The figures with which the body is tattooed are chosen with great care. and appropriate ornaments are selected for the different parts. They con sist partly of animals, partly of other objects which have some reference to the manners and customs of the islands; and every figure has here, as in the Friendly Islands, its particular name. Upon an accurate examination, curved lines, diamonds, and other designs are often disting
uishable between rows of punctures, which resemble very much Grecian ornaments. The most perfect symmetry is observed over the whole body. The head of a man is tattooed in every part; the breast is commonly ornamented with a figure resembling a shield; on the arms and thighs are strips sometimes broader, sometimes narrower, in such directions that these people might be very well presumed to have studied anatomy, and to be acquainted with the course and dimensions of the muscles. Upon the back is a large cross, which begins at the neck and ends with the last vertebra. In the front of the thigh are often figures which seem intended to represent the human face. On each side of the calf of the leg is an oval figure, which produces a very good effect. The whole, in fact, displays much taste and discrimination. Some of the tenderest parts of the body-the eyelids, for example-are the only parts not tattooed. Each finger has its own pattern, so that the hand looks as if enclosed in a very tight-fitting glove.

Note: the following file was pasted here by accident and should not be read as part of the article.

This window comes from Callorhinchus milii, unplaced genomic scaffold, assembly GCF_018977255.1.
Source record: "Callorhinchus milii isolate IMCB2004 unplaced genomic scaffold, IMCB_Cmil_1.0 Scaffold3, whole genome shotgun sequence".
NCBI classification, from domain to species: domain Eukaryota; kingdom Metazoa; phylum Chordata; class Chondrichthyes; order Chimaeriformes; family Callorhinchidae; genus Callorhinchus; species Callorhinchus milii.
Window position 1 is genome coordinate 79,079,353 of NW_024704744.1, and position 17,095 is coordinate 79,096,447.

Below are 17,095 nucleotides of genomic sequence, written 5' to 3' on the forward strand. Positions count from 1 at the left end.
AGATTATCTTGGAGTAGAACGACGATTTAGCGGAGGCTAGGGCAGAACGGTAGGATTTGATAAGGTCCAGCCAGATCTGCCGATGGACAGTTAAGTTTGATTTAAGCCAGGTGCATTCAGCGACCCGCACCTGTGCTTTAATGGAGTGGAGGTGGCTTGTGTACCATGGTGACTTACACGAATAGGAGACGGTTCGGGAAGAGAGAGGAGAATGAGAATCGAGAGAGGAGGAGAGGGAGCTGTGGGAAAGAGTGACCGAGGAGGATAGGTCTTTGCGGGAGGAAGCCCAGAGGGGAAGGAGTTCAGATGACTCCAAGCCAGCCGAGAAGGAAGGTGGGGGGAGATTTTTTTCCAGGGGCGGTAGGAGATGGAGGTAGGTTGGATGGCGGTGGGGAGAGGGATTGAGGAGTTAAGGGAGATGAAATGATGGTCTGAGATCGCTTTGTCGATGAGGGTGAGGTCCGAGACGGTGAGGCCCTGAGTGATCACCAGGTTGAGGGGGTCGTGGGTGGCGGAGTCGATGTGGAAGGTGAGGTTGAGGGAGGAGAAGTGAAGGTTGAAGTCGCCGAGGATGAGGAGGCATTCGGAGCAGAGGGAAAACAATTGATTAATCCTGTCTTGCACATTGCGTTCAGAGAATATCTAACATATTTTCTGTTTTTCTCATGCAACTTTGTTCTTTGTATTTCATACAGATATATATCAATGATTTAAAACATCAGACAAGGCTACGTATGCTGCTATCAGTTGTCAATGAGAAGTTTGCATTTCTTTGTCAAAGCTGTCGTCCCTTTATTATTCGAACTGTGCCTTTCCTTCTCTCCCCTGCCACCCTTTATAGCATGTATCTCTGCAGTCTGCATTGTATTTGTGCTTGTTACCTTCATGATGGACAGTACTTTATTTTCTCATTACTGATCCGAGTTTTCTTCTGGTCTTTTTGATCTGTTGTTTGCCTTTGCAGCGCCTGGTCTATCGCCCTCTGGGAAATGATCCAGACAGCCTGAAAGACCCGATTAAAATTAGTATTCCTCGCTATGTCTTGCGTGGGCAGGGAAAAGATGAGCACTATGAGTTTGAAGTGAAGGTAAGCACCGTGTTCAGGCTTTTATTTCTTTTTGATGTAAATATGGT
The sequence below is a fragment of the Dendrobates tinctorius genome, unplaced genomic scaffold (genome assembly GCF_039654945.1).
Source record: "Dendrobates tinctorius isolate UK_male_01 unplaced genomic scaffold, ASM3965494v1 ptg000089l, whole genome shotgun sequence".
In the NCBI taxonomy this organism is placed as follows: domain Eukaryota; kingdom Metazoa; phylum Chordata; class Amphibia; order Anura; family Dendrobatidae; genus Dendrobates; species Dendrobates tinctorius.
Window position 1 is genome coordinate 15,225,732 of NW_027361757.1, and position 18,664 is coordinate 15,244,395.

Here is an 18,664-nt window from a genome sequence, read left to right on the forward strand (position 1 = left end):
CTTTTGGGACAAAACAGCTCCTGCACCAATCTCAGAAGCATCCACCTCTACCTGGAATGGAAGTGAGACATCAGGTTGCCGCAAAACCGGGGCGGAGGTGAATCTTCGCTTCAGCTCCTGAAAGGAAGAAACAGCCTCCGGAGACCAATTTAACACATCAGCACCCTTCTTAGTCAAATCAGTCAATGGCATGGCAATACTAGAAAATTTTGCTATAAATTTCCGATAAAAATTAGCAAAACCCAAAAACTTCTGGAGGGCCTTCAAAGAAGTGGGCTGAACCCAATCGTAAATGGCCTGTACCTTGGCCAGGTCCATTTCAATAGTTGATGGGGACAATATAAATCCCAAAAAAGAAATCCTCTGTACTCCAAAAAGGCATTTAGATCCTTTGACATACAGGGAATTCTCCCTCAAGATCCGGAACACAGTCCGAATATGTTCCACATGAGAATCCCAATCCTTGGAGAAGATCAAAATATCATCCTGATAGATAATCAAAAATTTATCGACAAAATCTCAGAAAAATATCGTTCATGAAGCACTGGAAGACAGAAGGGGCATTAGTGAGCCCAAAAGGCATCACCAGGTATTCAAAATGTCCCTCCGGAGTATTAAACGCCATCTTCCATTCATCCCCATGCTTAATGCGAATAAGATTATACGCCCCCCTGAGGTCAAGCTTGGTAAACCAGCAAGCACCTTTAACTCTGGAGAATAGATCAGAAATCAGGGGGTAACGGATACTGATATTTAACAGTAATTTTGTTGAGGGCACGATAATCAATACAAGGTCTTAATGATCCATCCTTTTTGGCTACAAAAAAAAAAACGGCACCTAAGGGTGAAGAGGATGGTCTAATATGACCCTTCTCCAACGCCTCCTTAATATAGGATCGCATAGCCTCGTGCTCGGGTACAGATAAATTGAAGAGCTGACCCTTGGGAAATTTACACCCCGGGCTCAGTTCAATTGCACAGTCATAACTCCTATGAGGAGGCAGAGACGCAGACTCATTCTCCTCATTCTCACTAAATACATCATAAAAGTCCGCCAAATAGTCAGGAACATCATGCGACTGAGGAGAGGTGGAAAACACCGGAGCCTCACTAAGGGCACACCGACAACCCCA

A Singular Business.
The mode of tattooing is almost exactly like that of the Samoan islanders, except that the puncturing needle is made of the wing-bone of the tropic bird. The operation is always conducted in certain houses belonging to the professional tattooers, who lay on these buildings a tapu, which renders them unapproachable by women. As is the case in Samoa, the best tattooers are men of great importance, and paid highly for their services, a Marquesan thinking that he is bound to be liberal toward a man to whom he is indebted for the charms which he values so highly. These men gain their skill by practising on the lower orders, who are too poor to pay for being tattooed, and who would rather wear a bad tattoo than none at all. A considerable amount is generally exacted at each operation, which lasts from three to six months; and so elaborate is the process, that a really complete tattoo can hardly be finished until the man is thirty years old.
By the time that the last piece of tattoo is executed, the first generally begins to fade, and if the man is rich enough he has the pattern renewed. Some men have been tattooed three times, and, as the patterns cannot be made to coincide precisely with each other, the result is that the whole skin becomes nearly as dark as that of a negro. In this state it is greatly admired, not because the effect is agreeable to the eye, but because it is an indubitable mark of wealth. The pigment used in tattooing is the well-known candle nut, burned to a fine charcoal and mixed with water.